Re-wiring, Part 3 (Switch loom) – 24 Nov 2015.

My next job was to produce the other small loom which is soldered to the handlebar lights and horn switch. I’m going to use the original chrome “snuffbox” switch which is in good condition without any melted contacts. The wiring is also in very good condition apart from one point where it looks like it has got trapped and cut the sleeving and the insulation of one of the wires inside. There was also a very perished rubber “T” piece in the loom. I hunted for ages trying to find a replacement and eventually came up with a nearly identical item at Disco Volante Moto here in Wales.

I removed the old sleeving and wiring terminals after checking that the wires were plenty long enough. The damaged insulation to the horn wire was repaired with heat-shrink sleeve.

I had planned out and drawn the alterations to the switch loom.

Switch loom

As I am adding relays to the headlamp circuits, the two wires (green and green/black) which originally went from the switch to the headlamp needed to be extended and diverted back toward the main loom. I don’t really like to solder joints in a loom as they restrict its flexibility. However, here I felt it was the best option because, if I were to unsolder then resolder the contacts at the switch, there’s a good chance of me damaging it.

Two new wires then need to be brought up from the main loom to the headlamp. As these have the same colour code as the originals, I added purple heat-shrink tags to them.

The earth return for the horn circuit was originally via the switch casing to its fixing screws, the switch-fixing screws to the clutch lever bracket, the clutch lever bracket to the handlebar, the handlebar to the fork stanchion, the fork stanchion to the headlamp bracket, the headlamp bracket to the headlamp shell, then the headlamp shell to the headlamp earth wire which is grounded to the rectifier bracket. A jumper wire is then needed as that bracket is mounted to the painted frame with rubber washers! I don’t think this is a reliable way of doing things.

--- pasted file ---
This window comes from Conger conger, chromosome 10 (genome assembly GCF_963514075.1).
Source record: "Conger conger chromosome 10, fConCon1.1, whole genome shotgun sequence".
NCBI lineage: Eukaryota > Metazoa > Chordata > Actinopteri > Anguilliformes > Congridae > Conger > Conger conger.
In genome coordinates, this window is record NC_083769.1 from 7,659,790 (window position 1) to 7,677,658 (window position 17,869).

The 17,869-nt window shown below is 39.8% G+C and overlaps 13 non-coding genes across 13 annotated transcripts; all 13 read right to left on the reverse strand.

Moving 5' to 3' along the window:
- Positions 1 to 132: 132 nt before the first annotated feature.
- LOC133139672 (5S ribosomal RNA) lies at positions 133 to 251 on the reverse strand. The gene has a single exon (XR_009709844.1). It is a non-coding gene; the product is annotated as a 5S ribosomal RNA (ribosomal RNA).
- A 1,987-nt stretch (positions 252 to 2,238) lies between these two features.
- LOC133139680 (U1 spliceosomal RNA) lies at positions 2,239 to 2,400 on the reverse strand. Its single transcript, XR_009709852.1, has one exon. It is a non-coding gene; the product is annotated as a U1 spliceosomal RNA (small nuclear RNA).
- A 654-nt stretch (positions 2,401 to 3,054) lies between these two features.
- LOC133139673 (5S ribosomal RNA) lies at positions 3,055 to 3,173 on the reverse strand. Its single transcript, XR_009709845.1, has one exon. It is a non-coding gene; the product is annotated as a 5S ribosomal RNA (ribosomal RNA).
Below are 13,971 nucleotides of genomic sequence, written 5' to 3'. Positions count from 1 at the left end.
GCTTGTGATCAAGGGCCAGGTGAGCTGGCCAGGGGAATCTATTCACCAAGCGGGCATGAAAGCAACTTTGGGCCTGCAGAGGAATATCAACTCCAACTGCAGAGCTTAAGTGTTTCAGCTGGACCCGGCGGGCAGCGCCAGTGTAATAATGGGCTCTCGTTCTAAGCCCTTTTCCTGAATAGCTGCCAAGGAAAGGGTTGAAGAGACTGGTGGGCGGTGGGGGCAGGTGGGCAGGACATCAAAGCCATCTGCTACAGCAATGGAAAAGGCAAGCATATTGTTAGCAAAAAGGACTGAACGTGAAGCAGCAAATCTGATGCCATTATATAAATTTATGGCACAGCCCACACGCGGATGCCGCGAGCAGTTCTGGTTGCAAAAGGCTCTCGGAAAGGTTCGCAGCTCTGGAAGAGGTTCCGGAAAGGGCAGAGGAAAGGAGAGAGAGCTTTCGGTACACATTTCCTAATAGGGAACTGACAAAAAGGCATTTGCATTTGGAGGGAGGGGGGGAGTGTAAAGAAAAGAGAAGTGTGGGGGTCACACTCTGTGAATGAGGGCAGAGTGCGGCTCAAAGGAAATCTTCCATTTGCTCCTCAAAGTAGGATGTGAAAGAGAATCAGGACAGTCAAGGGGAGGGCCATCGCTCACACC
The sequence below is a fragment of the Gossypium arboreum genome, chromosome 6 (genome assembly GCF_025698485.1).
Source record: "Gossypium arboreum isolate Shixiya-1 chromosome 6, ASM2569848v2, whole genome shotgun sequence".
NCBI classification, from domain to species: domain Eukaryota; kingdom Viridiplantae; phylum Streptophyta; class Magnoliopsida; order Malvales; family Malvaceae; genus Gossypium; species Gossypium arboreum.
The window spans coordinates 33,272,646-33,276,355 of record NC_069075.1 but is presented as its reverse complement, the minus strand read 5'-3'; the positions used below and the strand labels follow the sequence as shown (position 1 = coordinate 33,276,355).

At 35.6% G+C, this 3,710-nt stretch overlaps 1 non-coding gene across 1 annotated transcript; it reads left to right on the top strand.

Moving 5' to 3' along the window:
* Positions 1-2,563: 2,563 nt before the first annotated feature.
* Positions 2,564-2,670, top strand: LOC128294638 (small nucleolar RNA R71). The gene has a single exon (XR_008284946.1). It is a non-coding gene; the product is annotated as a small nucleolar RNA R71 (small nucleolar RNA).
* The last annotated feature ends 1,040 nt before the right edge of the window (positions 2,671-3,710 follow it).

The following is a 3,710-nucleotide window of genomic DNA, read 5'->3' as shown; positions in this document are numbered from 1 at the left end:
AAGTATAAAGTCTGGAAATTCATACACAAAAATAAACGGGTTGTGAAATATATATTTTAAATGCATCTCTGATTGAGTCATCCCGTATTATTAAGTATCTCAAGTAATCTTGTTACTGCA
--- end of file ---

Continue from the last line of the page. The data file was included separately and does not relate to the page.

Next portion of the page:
However, improving this earth is difficult as there’s no way to put a soldered connection on the chrome switch casing. The best I could do was to add a wire with a tag to a fixing screw inside the switch.


A 3.5mm solder tag was nice and snug, requiring the screw to be wound through it but, is at best, optimistic as a long-term solution. I did test continuity between the switch case and the end of the cable with my meter. At the moment it’s very good.

I used “bullet” connectors on the headlamp wires. Plugs on the switch wires to the relays and sockets on the load wires from the relays to headlamp shell.



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